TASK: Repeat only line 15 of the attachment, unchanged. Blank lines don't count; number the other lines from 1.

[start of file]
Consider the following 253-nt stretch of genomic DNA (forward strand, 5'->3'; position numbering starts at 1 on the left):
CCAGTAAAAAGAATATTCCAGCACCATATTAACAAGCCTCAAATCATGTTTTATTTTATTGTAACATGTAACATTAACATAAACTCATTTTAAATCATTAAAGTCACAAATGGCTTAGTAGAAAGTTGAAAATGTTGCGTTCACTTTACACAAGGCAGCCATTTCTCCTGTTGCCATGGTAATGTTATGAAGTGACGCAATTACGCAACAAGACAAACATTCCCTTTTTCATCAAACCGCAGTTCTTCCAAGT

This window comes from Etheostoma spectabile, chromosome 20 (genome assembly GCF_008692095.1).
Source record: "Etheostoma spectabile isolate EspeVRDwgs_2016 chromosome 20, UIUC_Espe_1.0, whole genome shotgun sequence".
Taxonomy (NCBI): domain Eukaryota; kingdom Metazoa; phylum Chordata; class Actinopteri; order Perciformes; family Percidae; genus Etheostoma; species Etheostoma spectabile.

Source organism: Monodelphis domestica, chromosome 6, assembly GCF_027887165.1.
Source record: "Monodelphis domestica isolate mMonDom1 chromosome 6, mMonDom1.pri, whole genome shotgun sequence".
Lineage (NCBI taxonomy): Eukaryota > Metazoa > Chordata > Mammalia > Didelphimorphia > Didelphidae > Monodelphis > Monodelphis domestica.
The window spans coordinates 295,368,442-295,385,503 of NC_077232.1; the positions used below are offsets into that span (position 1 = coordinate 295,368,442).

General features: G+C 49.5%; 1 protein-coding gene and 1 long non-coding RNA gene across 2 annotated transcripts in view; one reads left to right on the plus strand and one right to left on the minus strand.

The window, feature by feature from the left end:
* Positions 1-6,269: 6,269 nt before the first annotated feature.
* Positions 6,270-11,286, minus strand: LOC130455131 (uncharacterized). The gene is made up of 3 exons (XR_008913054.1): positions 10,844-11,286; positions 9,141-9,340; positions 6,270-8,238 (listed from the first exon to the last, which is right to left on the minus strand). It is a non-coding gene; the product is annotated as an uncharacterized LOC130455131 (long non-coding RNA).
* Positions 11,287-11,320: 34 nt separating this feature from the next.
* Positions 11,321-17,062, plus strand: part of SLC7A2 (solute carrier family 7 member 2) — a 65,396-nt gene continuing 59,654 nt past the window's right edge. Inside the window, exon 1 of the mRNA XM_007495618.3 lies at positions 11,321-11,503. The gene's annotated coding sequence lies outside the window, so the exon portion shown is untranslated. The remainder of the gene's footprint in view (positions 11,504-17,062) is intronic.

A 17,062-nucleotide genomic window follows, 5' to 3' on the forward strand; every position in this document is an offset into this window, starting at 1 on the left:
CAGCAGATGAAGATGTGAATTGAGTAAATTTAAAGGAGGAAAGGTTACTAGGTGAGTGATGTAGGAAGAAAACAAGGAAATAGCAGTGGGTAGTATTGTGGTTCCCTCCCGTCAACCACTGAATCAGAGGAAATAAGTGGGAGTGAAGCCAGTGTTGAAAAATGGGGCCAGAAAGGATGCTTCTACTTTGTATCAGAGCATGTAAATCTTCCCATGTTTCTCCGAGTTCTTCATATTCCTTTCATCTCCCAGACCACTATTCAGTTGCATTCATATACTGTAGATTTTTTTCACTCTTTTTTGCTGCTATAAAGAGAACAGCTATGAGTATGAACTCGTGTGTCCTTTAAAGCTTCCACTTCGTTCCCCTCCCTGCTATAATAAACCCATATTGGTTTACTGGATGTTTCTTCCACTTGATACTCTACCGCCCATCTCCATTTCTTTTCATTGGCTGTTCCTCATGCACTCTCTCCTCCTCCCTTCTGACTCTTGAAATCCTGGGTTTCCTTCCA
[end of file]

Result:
* Positions 11,321-17,062, plus strand: part of SLC7A2 (solute carrier family 7 member 2) — a 65,396-nt gene continuing 59,654 nt past the window's right edge. Inside the window, exon 1 of the mRNA XM_007495618.3 lies at positions 11,321-11,503. The gene's annotated coding sequence lies outside the window, so the exon portion shown is untranslated. The remainder of the gene's footprint in view (positions 11,504-17,062) is intronic.